Archive: Football for Equality 2009-2011
Football is based on the ethos of the “level playing field” to guarantee equality of competition. What matters is the ability to play and not nationality, origin, gender, religion or sexual orientation. This basic principle of equality becomes increasingly visible in the line-up of many professional football clubs and within European national teams, too.
Unfortunately racism and xenophobia still occur on a weekly basis in national and European football competitions. Racist abuse and slanders of players by other players, by football supporters inside and outside the stadiums, as well as the presence of far-right organisations, trying to infiltrate fan scenes, are still part of football. In several new EU member states racist abuses of black or Roma players, as well as anti-Semitic acts are still at a critical level. In addition, homophobic chants and symbols can be considered an integral part of football in several countries.
Alongside these open forms of discrimination, there is a whole host of more subtle types of racism usually termed institutionalized or structural racism. Examples include the systematic under-representation of migrants and minorities in football administration, management, coaching, as fans in stadiums and – in some countries – as players in professional leagues. These forms of racism and homophobia are hardly regarded as a problem to be tackled.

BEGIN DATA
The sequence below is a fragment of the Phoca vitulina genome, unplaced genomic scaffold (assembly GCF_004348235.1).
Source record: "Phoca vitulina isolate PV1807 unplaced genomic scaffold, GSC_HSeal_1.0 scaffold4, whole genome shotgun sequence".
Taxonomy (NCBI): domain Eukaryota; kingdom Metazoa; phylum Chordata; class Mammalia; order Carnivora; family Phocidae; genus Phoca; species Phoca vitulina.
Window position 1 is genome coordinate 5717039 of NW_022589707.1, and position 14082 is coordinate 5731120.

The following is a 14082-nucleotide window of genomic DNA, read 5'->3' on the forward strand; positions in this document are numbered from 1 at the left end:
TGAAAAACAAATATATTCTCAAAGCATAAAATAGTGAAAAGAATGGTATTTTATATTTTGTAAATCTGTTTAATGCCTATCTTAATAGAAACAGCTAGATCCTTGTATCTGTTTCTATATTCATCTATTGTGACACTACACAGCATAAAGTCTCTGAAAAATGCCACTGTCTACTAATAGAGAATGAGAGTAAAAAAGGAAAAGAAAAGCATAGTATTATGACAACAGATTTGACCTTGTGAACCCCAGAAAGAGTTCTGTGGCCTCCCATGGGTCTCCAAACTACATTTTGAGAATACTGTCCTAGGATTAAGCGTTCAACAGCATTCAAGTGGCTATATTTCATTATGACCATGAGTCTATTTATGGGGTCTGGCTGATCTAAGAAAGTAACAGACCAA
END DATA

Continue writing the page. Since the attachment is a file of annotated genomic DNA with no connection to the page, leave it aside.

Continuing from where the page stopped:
Discrimination based on sexual orientation poses a big problem in sport and in football in particular. Performing professional sport and being a successful athlete while being gay are usually seen as a total contradiction. This kind of casual homophobia has traditionally permeated professional football throughout the administrative, coaching and playing levels of the game. Homophobia in football is carried by invisibility. On one hand there is not a single male player in the European professional leagues who is openly gay; on the other hand it is a common prejudice that female players are stigmatized as ‘all lesbians’. European wide 'gay' has become a synonym for everything many fans dislike.
The project Football for Equality– Challenging racist and homophobic stereotypes in and through football is a European initiative carried out by various partner organisations of the Football Against Racism in Europe (FARE) network and led by FairPlay-VIDC in Vienna . The project kicked off in November 2009 and will be continued until June 2011. The initiative is part-funded by the Fundamental Rights and Citizenship programme of the European Commission.
The Football for Equality-project aims at:
using the popularity and universality of football, as a unique entry point to raise awareness on racism and related intolerances (xenophobia, islamophobia, anti-Roma racism and anti-Semitism) and on homophobia.
to address and link areas of combating racism, xenophobia and anti-Semitism on the one hand and the fight against homophobia on the other hand.
to promote and improve intercultural understanding and tolerance in particular among young people in the European Union.
External Evaluation of the project "Football for Equality - Challenging racism and homophobia across Europe"
Conference Report “Football for Equality: Challenging racism and homophobia across Europe” (Networking Conference Vienna, 12-14 December 2009)
FFE Conference Report